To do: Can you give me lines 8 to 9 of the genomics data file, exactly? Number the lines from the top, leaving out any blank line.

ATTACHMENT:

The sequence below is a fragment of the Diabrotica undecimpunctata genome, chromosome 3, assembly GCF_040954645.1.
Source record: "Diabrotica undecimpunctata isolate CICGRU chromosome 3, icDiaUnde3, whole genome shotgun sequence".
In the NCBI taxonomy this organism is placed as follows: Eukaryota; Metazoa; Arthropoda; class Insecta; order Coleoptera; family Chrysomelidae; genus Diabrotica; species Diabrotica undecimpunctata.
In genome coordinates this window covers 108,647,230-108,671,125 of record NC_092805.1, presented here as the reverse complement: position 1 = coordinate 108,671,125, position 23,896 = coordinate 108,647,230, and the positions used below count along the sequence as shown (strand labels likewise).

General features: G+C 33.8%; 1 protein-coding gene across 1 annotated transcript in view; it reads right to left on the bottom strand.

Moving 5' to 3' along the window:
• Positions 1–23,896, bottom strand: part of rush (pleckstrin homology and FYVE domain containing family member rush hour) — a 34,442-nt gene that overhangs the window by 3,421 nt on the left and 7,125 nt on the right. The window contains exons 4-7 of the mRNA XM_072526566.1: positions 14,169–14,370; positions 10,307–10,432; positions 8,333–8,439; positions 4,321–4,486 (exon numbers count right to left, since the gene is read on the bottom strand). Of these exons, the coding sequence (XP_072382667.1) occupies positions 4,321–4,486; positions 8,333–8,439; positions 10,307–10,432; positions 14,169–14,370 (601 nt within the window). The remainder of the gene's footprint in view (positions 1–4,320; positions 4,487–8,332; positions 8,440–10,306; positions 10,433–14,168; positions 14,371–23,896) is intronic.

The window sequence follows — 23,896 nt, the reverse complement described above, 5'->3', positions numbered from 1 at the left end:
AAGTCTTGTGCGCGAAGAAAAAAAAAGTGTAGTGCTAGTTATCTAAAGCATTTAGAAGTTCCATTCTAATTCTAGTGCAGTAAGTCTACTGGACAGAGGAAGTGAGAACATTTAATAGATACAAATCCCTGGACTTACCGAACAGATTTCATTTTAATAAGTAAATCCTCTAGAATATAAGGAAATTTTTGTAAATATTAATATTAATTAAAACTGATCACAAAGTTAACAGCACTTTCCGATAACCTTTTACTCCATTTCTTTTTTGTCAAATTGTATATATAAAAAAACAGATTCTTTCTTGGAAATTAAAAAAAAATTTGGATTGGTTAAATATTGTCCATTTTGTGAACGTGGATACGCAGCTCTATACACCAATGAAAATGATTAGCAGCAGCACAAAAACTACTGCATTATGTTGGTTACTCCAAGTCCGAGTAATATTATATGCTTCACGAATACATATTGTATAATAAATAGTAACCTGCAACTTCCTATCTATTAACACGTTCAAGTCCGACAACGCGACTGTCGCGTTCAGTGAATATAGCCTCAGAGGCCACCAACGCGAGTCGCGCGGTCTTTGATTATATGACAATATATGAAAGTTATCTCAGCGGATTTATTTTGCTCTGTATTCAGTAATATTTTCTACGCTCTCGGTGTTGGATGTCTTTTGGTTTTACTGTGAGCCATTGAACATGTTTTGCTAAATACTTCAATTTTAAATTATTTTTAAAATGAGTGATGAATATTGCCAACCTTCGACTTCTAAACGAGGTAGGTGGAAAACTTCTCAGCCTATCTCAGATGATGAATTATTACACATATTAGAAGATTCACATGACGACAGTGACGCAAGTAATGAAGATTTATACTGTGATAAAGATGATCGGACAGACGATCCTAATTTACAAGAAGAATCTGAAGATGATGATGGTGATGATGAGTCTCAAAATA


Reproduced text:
The window sequence follows — 23,896 nt, the reverse complement described above, 5'->3', positions numbered from 1 at the left end:
AAGTCTTGTGCGCGAAGAAAAAAAAAGTGTAGTGCTAGTTATCTAAAGCATTTAGAAGTTCCATTCTAATTCTAGTGCAGTAAGTCTACTGGACAGAGGAAGTGAGAACATTTAATAGATACAAATCCCTGGACTTACCGAACAGATTTCATTTTAATAAGTAAATCCTCTAGAATATAAGGAAATTTTTGTAAATATTAATATTAATTAAAACTGATCACAAAGTTAACAGCACTTTCCGATAACCTTTTACTCCATTTCTTTTTTGTCAAATTGTATATATAAAAAAACAGATTCTTTCTTGGAAATTAAAAAAAAATTTGGATTGGTTAAATATTGTCCATTTTGTGAACGTGGATACGCAGCTCTATACACCAATGAAAATGATTAGCAGCAGCACAAAAACTACTGCATTATGTTGGTTACTCCAAGTCCGAGTAATATTATATGCTTCACGAATACATATTGTATAATAAATAGTAACCTGCAACTTCCTATCTATTAACACGTTCAAGTCCGACAACGCGACTGTCGCGTTCAGTGAATATAGCCTCAGAGGCCACCAACGCGAGTCGCGCGGTCTTTGATTATATGACAATATATGAAAGTTATCTCAGCGGATTTATTTTGCTCTGTATTCAGTAATATTTTCTACGCTCTCGGTGTTGGATGTCTTTTGGTTTTACTGTGAGCCATTGAACATGTTTTGCTAAATACTTCAATTTTAAATTATTTTTAAAATGAGTGATGAATATTGCCAACCTTCGACTTCTAAACGAGGTAGGTGGAAAACTTCTCAGCCTATCTCAGATGATGAATTATTACACATATTAGAAGATTCACATGACGACAGTGACGCAAGTAATGAAGATTTATACTGTGATAAAGATGATCGGACAGACGATCCTAATTTACAAGAAGAATCTGAAGATGATGATGGTGATGATGAGTCTCAAAATA